World War 2: Female Pilots(WASP) A Reader's Theater Script

During WW2, it was very unusual for a woman to be a pilot. When there was a shortage of male pilots due to their being needed in combat, an experimental project was begun where female pilots would be used by the military(although they weren’t part of the military) to assist with ferrying aircrafts from the manufacturers to military bases. Female pilots, WomenAir Force Service Pilots,(WASP) also would test repaired planes to see if they were SAFE for male pilots to fly. They also were asked to help train soldiers by towing targets behind their airplane for the soldiers to shoot at(with REAL ammunition). Out of the 1074 WASP, 38 would die(11 in training missions). After the war, these heroic women were basically forgotten. In fact, what they did was classified. They could not call themselves “veterans”, nor did they qualify for any military benefits. This wouldn’t change until 1977. This play covers what it was like for a female member of the WASP and how their contributions were ignored but eventually honored for all that they did during World War 2.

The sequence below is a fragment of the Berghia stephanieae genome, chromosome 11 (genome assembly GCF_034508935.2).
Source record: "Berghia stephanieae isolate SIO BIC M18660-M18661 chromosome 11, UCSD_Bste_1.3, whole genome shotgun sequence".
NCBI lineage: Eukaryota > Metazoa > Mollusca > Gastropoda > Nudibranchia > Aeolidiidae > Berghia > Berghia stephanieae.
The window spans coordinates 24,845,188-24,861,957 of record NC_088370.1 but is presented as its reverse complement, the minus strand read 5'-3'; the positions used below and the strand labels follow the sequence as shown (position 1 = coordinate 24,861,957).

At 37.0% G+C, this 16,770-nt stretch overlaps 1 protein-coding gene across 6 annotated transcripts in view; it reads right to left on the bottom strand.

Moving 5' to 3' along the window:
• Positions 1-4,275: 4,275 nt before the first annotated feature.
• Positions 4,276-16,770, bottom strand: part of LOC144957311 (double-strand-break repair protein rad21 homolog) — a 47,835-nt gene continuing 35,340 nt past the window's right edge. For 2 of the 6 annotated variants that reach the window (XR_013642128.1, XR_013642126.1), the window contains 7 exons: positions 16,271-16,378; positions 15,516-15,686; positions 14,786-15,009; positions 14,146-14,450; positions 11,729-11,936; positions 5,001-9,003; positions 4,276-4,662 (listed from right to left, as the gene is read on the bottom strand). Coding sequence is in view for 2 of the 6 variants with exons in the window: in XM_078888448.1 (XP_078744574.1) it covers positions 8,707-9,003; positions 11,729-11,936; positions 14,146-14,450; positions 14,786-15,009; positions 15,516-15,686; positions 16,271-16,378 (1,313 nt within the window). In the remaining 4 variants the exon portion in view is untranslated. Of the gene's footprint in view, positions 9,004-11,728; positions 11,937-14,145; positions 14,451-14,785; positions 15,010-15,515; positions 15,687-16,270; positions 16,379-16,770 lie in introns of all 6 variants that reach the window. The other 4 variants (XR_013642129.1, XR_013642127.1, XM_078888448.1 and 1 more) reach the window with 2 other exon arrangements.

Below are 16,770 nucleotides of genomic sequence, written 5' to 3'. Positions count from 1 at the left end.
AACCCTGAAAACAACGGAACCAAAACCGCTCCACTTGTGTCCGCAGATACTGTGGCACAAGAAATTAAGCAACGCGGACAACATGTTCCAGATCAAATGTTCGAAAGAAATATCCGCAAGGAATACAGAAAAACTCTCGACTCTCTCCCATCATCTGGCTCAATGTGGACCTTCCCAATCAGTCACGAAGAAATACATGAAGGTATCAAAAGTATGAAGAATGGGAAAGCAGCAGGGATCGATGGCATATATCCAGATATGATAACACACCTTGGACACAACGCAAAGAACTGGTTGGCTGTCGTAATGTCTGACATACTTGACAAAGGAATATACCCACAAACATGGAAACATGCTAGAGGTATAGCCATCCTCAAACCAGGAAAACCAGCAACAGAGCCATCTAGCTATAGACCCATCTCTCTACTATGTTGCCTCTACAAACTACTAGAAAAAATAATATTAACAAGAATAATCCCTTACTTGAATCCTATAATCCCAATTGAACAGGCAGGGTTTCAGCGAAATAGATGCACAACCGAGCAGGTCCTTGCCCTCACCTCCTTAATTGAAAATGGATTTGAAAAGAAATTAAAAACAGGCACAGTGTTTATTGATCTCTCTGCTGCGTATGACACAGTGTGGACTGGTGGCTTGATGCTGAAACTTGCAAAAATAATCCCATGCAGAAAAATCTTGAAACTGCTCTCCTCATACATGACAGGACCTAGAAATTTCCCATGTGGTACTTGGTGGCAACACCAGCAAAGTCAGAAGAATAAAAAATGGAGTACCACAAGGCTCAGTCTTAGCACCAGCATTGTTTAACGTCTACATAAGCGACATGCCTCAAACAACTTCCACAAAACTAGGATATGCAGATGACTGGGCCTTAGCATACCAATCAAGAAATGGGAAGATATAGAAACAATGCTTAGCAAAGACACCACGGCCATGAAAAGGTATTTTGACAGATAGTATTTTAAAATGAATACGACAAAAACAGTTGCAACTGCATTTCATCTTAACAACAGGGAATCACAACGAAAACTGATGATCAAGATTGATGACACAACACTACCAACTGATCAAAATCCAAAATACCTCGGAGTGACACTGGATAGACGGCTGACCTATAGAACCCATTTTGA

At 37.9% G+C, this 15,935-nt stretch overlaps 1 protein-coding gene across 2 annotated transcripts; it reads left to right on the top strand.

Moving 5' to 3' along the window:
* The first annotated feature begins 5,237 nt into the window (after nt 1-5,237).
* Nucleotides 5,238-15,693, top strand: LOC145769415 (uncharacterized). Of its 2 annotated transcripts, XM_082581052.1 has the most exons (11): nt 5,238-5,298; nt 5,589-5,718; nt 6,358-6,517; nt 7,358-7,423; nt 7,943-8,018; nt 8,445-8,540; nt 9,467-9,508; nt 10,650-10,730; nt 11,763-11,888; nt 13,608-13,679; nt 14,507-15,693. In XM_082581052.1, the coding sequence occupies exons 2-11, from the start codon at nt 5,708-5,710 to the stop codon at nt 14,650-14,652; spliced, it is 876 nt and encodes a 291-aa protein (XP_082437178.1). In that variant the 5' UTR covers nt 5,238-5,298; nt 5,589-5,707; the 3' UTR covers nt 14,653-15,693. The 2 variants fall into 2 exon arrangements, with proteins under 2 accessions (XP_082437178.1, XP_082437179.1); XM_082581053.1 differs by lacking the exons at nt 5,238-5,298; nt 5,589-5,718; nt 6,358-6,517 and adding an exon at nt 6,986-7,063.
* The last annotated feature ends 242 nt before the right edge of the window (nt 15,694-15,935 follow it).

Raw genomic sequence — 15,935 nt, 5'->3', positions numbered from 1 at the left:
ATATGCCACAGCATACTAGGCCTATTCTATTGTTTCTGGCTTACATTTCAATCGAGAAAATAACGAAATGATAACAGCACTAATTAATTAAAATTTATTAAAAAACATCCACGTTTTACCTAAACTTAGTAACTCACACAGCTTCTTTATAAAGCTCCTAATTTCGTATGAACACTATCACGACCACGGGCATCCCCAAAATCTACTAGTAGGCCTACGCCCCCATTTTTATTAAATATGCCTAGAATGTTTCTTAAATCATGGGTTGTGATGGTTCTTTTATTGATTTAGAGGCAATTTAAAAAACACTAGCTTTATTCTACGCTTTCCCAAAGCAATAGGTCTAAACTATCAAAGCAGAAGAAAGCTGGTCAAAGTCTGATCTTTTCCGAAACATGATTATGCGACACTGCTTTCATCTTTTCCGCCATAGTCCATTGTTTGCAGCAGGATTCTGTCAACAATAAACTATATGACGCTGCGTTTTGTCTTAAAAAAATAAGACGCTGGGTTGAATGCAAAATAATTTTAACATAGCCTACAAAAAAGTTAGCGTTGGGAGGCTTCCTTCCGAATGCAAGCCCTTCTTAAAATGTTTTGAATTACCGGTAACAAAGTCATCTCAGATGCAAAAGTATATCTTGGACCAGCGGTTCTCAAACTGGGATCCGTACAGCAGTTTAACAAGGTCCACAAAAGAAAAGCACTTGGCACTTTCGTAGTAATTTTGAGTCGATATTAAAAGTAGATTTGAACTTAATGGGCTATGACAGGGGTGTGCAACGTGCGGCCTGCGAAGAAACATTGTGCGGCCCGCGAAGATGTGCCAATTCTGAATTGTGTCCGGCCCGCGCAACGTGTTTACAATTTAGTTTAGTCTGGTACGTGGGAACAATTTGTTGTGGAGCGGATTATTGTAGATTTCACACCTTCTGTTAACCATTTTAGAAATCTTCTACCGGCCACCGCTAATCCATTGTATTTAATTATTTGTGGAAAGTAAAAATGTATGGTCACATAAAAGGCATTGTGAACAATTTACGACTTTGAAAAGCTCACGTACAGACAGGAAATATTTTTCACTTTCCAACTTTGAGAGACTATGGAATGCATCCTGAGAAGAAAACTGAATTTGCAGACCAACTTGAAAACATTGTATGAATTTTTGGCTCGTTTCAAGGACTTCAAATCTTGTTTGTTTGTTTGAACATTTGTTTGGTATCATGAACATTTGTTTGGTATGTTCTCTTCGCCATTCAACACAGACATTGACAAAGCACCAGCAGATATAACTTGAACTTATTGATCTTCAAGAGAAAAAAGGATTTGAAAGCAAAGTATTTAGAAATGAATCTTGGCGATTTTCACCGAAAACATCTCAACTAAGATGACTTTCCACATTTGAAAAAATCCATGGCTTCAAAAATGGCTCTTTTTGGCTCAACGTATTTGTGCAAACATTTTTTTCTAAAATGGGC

Great for Women’s History Month, study on World War 2 or for a substitute or day before a holiday when you wish to introduce kids to some areas of history in our country.
This Reader’s Theater Script using a compilation of women to create Mildred Wallingford, a member of the WASP. Real members are also mentioned throughout the reading.
Part of my Ms. Bie Ografee Talk Show Series, students learn about this important contribution to the war effort as a “studio audience” asks questions of Ms. Bie Ografee’s guest. A Did You Know? fun facts, comprehension questions, links to additional information, a teacher page with extension activities and the key are also included.

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Created: Feb 13, 2019

Updated: Jul 20, 2019

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